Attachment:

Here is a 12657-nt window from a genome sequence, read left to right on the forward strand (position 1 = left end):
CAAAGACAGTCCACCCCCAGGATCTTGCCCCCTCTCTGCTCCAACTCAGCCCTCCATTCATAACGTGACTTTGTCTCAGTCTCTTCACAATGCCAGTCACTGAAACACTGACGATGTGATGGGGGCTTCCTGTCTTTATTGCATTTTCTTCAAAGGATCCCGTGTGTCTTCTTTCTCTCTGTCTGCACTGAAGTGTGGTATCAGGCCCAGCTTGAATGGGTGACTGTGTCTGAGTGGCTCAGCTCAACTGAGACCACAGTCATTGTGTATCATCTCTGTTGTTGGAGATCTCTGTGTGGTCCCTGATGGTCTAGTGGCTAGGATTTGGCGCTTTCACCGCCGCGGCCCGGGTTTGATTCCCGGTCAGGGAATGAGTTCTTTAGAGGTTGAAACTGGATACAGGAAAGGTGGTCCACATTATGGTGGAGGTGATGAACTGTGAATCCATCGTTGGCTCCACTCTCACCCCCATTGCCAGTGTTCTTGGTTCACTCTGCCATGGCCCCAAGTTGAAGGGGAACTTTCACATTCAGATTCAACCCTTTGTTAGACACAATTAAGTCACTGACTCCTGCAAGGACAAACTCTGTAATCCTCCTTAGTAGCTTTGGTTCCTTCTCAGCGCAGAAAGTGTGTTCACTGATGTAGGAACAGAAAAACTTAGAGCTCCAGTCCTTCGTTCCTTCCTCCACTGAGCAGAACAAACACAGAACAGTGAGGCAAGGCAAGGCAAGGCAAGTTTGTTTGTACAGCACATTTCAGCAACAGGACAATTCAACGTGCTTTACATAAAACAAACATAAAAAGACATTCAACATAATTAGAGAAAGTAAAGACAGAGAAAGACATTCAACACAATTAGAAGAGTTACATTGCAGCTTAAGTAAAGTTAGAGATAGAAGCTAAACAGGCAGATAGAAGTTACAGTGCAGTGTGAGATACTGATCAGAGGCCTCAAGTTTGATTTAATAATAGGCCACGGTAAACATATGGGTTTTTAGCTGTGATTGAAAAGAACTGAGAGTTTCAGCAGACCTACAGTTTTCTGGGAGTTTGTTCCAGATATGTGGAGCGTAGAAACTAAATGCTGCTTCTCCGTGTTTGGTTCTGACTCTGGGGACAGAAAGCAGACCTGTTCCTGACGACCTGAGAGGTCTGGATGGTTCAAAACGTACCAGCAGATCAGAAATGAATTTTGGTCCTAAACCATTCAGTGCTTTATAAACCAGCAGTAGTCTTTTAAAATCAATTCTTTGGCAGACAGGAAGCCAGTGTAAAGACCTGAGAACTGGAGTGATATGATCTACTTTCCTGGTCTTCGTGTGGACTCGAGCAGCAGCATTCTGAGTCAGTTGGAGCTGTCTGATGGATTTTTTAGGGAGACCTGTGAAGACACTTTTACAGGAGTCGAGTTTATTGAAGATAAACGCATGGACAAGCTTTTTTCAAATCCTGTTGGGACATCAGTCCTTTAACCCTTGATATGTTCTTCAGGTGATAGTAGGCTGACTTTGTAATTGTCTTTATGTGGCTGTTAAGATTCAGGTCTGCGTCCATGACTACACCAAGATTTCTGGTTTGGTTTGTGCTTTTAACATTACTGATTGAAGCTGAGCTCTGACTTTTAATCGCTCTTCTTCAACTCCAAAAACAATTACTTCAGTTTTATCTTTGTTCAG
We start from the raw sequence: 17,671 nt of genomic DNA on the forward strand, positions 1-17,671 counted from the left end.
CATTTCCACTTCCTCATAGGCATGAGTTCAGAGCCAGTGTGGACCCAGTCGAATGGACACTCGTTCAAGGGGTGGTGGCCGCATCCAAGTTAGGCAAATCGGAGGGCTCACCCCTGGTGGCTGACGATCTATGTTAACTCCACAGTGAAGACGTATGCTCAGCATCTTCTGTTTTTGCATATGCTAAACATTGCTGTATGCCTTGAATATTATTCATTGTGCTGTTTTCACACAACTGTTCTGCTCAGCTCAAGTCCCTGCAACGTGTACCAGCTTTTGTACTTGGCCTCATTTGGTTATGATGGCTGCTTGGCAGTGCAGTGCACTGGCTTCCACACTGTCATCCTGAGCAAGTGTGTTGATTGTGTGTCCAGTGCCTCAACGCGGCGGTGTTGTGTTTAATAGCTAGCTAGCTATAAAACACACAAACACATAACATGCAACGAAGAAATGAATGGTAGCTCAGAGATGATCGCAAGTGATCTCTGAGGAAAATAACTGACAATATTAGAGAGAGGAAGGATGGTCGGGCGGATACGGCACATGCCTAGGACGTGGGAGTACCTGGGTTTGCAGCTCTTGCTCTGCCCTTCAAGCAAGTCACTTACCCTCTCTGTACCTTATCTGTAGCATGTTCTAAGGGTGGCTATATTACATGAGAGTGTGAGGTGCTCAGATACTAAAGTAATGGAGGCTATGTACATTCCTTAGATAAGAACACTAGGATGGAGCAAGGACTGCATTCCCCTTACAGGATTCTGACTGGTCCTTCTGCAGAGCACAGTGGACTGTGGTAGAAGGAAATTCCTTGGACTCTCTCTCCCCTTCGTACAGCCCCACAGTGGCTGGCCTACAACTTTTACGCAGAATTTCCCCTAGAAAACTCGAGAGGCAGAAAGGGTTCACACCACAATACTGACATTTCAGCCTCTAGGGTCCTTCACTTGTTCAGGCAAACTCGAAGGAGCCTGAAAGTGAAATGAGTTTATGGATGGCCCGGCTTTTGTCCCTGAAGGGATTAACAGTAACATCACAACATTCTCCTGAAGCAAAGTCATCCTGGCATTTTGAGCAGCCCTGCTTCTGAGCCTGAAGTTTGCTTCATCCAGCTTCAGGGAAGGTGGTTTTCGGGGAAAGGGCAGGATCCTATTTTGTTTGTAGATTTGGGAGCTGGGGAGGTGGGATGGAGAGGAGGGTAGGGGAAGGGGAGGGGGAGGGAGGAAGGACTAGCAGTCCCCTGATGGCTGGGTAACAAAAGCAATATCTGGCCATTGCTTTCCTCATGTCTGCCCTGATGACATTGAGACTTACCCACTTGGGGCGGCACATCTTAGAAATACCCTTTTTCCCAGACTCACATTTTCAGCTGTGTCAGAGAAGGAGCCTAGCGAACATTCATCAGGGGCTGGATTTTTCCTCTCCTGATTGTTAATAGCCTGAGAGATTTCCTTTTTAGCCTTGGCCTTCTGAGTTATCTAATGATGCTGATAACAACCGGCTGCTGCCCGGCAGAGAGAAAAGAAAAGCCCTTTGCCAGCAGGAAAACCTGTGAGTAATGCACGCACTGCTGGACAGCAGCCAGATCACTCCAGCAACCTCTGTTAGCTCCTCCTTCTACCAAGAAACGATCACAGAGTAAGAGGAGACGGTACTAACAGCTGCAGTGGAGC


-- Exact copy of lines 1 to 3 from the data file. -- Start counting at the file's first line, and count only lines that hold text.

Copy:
Here is a 12657-nt window from a genome sequence, read left to right on the forward strand (position 1 = left end):
CAAAGACAGTCCACCCCCAGGATCTTGCCCCCTCTCTGCTCCAACTCAGCCCTCCATTCATAACGTGACTTTGTCTCAGTCTCTTCACAATGCCAGTCACTGAAACACTGACGATGTGATGGGGGCTTCCTGTCTTTATTGCATTTTCTTCAAAGGATCCCGTGTGTCTTCTTTCTCTCTGTCTGCACTGAAGTGTGGTATCAGGCCCAGCTTGAATGGGTGACTGTGTCTGAGTGGCTCAGCTCAACTGAGACCACAGTCATTGTGTATCATCTCTGTTGTTGGAGATCTCTGTGTGGTCCCTGATGGTCTAGTGGCTAGGATTTGGCGCTTTCACCGCCGCGGCCCGGGTTTGATTCCCGGTCAGGGAATGAGTTCTTTAGAGGTTGAAACTGGATACAGGAAAGGTGGTCCACATTATGGTGGAGGTGATGAACTGTGAATCCATCGTTGGCTCCACTCTCACCCCCATTGCCAGTGTTCTTGGTTCACTCTGCCATGGCCCCAAGTTGAAGGGGAACTTTCACATTCAGATTCAACCCTTTGTTAGACACAATTAAGTCACTGACTCCTGCAAGGACAAACTCTGTAATCCTCCTTAGTAGCTTTGGTTCCTTCTCAGCGCAGAAAGTGTGTTCACTGATGTAGGAACAGAAAAACTTAGAGCTCCAGTCCTTCGTTCCTTCCTCCACTGAGCAGAACAAACACAGAACAGTGAGGCAAGGCAAGGCAAGGCAAGTTTGTTTGTACAGCACATTTCAGCAACAGGACAATTCAACGTGCTTTACATAAAACAAACATAAAAAGACATTCAACATAATTAGAGAAAGTAAAGACAGAGAAAGACATTCAACACAATTAGAAGAGTTACATTGCAGCTTAAGTAAAGTTAGAGATAGAAGCTAAACAGGCAGATAGAAGTTACAGTGCAGTGTGAGATACTGATCAGAGGCCTCAAGTTTGATTTAATAATAGGCCACGGTAAACATATGGGTTTTTAGCTGTGATTGAAAAGAACTGAGAGTTTCAGCAGACCTACAGTTTTCTGGGAGTTTGTTCCAGATATGTGGAGCGTAGAAACTAAATGCTGCTTCTCCGTGTTTGGTTCTGACTCTGGGGACAGAAAGCAGACCTGTTCCTGACGACCTGAGAGGTCTGGATGGTTCAAAACGTACCAGCAGATCAGAAATGAATTTTGGTCCTAAACCATTCAGTGCTTTATAAACCAGCAGTAGTCTTTTAAAATCAATTCTTTGGCAGACAGGAAGCCAGTGTAAAGACCTGAGAACTGGAGTGATATGATCTACTTTCCTGGTCTTCGTGTGGACTCGAGCAGCAGCATTCTGAGTCAGTTGGAGCTGTCTGATGGATTTTTTAGGGAGACCTGTGAAGACACTTTTACAGGAGTCGAGTTTATTGAAGATAAACGCATGGACAAGCTTTTTTCAAATCCTGTTGGGACATCAGTCCTTTAACCCTTGATATGTTCTTCAGGTGATAGTAGGCTGACTTTGTAATTGTCTTTATGTGGCTGTTAAGATTCAGGTCTGCGTCCATGACTACACCAAGATTTCTGGTTTGGTTTGTGCTTTTAACATTACTGATTGAAGCTGAGCTCTGACTTTTAATCGCTCTTCTTCAACTCCAAAAACAATTACTTCAGTTTTATCTTTGTTCAG
We start from the raw sequence: 17,671 nt of genomic DNA on the forward strand, positions 1-17,671 counted from the left end.